About a dozen Santa Ana residents attended a meeting of the city’s ethics committee Wednesday night and vented frustration about what they say is a lack of transparency at City Hall and an ethics code that has no teeth.
“Where is the toughness at?” asked resident Valerie Amezcua at the end of the meeting. “And how are we holding people accountable?”
Amezcua, the daughter of past mayor candidate Alfredo Amezcua, was referring to language that appeared on the ballot for Measure D, which was approved by city voters in 2008. A commitment to draft a code of ethics was part of that measure, and the supporting argument promised that the code would be “tough” and hold public officials accountable.
Many say, however, that the code is soft and point to the slap on the wrist Councilwoman Claudia Alvarez received last year after she publicly compared a Jewish downtown property owner to Nazi dictator Adolf Hitler.
Alvarez’s comments caused an uproar in the greater Jewish community, and she profusely apologized in interviews with numerous media outlets. But Alvarez suffered no consequences from her City Council colleagues other than being censured.
This is just one example of some council members’ ethics coming into question in recent years. Councilman Carlos Bustamante, then a manager in the county’s public works Department, is alleged to have traded sex for promotions. Mayor Miguel Pulido is a frequent tax scofflaw, according to public records, and has myriad business relationships that seem to conflict with his role as mayor.
Residents at Wednesday’s meeting, however, were most concerned about transparency at City Hall.
One resident said the city’s public information officer seemed to be, in at least one case, distributing misinformation. The resident was referring to the city’s announcement of a formal arrangement with professional soccer team Chivas USA for a six-month negotiating window to move the team to Santa Ana. Chivas leaders soon declared that such negotiations were not taking place.
Other residents asked that the ethics code be amended to include enforcement mechanisms and a clear set of repercussions for code violations.
Assistant City Attorney Jose Sandoval conducted a survey of how ethics codes are enforced in dozens of other cities and found that methods range from self-policing by the city ouncil to the formation of ethics commissions charged with enforcement. Larger cities tend to have ethics commissions, Sandoval said.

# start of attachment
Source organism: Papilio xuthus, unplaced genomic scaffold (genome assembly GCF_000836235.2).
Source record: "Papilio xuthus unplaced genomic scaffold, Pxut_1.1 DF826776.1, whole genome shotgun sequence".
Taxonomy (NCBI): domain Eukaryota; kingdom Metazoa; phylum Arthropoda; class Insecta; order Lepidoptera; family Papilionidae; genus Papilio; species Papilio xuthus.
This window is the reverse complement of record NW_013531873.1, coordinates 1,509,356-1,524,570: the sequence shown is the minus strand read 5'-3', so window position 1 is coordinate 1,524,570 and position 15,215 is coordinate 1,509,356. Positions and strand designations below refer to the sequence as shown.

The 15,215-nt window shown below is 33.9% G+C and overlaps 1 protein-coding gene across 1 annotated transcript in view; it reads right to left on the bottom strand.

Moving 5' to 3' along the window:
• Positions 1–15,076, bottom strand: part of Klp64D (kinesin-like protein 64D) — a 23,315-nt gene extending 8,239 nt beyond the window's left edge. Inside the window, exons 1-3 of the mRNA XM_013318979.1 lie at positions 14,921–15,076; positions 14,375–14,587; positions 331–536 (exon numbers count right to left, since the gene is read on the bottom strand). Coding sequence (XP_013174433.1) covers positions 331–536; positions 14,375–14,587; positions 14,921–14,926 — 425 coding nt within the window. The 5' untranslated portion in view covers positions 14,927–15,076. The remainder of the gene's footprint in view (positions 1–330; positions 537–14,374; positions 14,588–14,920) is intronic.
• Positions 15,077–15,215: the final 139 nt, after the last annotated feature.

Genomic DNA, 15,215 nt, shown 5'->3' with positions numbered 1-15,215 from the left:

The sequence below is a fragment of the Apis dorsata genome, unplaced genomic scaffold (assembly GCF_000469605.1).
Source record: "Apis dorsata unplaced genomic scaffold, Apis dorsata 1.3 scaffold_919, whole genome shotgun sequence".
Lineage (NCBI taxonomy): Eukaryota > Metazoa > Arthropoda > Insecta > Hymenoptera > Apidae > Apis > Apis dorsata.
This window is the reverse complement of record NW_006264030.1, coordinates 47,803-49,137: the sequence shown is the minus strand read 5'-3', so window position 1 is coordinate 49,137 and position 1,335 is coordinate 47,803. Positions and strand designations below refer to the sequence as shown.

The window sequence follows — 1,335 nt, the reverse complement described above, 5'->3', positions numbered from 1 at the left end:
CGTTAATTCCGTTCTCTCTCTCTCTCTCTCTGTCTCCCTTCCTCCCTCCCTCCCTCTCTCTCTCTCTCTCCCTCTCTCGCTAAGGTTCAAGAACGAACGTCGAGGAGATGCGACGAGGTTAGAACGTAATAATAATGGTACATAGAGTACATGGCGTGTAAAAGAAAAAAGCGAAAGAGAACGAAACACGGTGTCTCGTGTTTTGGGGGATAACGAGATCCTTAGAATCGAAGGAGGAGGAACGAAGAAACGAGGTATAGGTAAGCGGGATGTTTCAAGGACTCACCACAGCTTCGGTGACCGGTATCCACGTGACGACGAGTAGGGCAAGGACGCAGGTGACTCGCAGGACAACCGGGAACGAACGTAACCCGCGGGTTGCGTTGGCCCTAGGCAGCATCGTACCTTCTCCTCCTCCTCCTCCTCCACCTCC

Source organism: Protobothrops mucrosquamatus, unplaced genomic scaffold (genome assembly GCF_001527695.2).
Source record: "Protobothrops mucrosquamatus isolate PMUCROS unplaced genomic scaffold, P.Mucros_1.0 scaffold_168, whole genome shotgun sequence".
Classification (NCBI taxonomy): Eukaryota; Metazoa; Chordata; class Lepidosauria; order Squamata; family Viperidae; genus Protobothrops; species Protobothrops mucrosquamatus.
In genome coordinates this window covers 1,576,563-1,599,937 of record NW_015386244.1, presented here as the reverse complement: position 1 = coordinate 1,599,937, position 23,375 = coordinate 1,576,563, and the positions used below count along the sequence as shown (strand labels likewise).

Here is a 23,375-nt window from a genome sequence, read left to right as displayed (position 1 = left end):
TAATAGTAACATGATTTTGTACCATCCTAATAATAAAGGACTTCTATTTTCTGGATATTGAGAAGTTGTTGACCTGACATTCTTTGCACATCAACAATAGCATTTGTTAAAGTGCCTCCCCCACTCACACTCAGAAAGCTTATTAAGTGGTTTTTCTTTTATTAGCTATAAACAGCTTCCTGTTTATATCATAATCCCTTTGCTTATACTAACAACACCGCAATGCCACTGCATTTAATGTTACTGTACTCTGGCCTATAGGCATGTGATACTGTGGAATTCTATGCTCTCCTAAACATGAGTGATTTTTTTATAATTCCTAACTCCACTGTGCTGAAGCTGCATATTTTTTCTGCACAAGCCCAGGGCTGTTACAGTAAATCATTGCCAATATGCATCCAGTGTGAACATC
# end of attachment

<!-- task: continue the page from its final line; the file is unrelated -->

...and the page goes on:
Councilman Vincent Sarmiento, also a member of the committee, noted that the code would be difficult to enforce, because some of the broad provisions of the code, such as being “courteous,” are too vague to justify penalties.
“The problem is we don’t know what those violations are,” Sarmiento said.
In one such example, resident Mike Tardif said he had months ago submitted a complaint about a city commissioner, alleging that the commissioner violated the ethics code, but heard nothing back. Tardif had submitted a complaint about comments made by Planning Commissioner Sean Mill on an Internet blog. Mill called Tardiff a “NIMBY” (Not in My Backyard) and a “contrarian,” according to Tardif’s complaint.
After hearing residents’ complaints, Councilman Sal Tinajero, chairman of the committee, said he would recommend to the City Council that the committee meet again after the November general election. He said he would have the city staff evaluate the complaint process and report to the committee.
Tinajero and Sarmiento are also seeking consensus from the council to hold regular ethics committee meetings.
Tinajero’s recommendation to meet again in November angered some meeting attendees, who argued that the committee needed to propose specific changes before setting a committee meeting several months in the future.
“To put this meeting off until after November is a waste of our time,” said resident Julie Stroud.
Tinajero and Sarmiento listened intently and expressed empathy with most of the residents’ concerns. They also touted the strides the city has made in making City Hall more transparent.
Interim City Manager Paul Walters appointed a public information officer last year to handle information requests from the media, Sarmiento pointed out, and the city also began video recording and streaming study sessions.
“You cannot deny that we are more transparent today than we were six years ago,” Tinajero said.